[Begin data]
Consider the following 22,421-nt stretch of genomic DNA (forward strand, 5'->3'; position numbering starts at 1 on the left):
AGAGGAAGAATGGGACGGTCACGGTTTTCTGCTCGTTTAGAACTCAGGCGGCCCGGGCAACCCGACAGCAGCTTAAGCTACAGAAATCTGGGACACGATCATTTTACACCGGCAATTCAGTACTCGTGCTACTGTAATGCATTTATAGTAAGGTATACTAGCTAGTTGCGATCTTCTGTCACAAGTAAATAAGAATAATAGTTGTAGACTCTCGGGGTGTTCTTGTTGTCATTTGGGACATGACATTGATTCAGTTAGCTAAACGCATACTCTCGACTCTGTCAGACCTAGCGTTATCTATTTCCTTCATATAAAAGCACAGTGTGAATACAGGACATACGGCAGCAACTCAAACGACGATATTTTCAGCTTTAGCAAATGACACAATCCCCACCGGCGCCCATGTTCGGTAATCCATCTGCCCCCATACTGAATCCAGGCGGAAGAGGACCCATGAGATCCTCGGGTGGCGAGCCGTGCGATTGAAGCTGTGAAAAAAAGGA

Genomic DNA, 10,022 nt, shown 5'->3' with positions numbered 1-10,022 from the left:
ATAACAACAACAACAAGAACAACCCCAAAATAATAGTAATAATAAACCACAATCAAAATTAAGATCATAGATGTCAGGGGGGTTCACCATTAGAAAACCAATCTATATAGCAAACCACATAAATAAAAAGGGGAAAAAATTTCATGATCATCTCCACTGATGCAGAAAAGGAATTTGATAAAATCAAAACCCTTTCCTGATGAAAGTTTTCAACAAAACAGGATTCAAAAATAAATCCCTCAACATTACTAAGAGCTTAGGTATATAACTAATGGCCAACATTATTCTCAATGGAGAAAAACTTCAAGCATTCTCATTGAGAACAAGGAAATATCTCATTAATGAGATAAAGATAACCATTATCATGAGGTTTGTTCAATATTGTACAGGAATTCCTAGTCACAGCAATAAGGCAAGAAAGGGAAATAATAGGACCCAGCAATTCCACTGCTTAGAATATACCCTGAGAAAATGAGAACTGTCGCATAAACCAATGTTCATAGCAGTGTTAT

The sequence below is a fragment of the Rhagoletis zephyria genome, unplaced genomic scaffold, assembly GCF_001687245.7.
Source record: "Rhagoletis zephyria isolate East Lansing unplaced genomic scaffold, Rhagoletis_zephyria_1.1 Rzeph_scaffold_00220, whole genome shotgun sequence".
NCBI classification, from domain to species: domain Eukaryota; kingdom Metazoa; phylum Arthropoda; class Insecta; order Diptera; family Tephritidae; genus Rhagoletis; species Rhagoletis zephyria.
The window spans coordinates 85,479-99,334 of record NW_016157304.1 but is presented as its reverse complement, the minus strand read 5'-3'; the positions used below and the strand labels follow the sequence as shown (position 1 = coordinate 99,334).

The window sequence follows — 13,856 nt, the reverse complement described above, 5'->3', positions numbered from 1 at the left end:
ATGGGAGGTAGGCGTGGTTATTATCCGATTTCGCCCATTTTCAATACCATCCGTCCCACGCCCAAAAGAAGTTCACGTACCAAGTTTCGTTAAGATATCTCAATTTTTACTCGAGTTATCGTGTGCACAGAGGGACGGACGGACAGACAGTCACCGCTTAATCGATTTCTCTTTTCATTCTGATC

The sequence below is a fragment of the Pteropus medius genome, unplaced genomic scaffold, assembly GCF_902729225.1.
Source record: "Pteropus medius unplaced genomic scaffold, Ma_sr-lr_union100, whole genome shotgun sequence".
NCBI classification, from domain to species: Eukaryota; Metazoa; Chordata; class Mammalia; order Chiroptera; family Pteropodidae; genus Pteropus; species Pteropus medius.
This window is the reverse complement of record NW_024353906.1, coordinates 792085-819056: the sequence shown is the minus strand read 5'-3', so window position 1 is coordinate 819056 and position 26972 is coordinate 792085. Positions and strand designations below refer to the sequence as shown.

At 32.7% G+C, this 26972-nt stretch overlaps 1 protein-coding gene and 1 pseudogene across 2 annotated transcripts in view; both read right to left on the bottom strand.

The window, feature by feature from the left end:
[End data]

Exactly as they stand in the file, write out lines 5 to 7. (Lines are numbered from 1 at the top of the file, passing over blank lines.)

The sequence below is a fragment of the Rhagoletis zephyria genome, unplaced genomic scaffold, assembly GCF_001687245.7.
Source record: "Rhagoletis zephyria isolate East Lansing unplaced genomic scaffold, Rhagoletis_zephyria_1.1 Rzeph_scaffold_00220, whole genome shotgun sequence".
NCBI classification, from domain to species: domain Eukaryota; kingdom Metazoa; phylum Arthropoda; class Insecta; order Diptera; family Tephritidae; genus Rhagoletis; species Rhagoletis zephyria.